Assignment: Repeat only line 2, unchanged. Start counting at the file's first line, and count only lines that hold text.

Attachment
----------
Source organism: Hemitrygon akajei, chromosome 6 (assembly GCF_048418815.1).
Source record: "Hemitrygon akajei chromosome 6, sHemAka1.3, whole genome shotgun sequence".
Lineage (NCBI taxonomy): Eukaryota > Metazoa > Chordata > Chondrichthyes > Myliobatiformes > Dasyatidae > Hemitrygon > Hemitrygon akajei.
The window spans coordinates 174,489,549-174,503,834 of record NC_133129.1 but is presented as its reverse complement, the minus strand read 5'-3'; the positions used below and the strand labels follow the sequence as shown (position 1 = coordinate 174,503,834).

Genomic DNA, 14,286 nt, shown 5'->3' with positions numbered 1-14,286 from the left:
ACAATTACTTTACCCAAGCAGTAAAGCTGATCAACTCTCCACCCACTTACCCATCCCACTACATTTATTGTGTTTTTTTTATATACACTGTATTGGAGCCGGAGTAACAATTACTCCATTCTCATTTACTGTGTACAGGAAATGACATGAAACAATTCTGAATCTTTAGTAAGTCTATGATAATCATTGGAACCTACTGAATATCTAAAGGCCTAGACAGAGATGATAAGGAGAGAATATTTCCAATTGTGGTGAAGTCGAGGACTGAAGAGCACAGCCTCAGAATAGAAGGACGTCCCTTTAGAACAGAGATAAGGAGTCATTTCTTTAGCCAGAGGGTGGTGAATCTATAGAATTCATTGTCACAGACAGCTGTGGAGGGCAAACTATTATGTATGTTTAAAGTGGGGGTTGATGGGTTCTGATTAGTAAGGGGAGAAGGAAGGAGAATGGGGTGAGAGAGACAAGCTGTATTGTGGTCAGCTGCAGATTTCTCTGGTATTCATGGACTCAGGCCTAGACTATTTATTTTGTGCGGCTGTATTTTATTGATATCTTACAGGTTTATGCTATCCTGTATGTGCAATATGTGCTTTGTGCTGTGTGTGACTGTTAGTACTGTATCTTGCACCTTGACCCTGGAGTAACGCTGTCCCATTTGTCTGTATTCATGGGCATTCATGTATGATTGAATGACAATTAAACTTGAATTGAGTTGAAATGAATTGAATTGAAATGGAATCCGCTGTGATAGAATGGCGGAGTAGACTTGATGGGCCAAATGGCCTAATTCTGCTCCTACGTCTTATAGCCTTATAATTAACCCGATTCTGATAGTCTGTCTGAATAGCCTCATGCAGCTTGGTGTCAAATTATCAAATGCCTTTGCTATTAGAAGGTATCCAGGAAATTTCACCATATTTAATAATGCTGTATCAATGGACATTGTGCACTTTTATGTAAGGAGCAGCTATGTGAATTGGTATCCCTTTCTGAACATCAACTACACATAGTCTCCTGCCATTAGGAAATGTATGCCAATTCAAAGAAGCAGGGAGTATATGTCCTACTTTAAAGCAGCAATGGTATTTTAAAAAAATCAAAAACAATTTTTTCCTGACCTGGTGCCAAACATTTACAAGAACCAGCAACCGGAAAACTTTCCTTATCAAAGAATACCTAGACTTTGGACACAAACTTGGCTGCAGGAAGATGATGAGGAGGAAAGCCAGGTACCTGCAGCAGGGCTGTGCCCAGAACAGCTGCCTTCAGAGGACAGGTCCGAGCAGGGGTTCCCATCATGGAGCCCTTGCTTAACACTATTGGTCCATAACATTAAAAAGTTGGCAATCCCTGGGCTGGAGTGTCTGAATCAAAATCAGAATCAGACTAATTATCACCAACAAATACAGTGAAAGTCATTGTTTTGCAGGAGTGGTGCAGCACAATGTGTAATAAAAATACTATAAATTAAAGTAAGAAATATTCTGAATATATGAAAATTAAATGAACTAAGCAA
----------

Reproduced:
Source record: "Hemitrygon akajei chromosome 6, sHemAka1.3, whole genome shotgun sequence".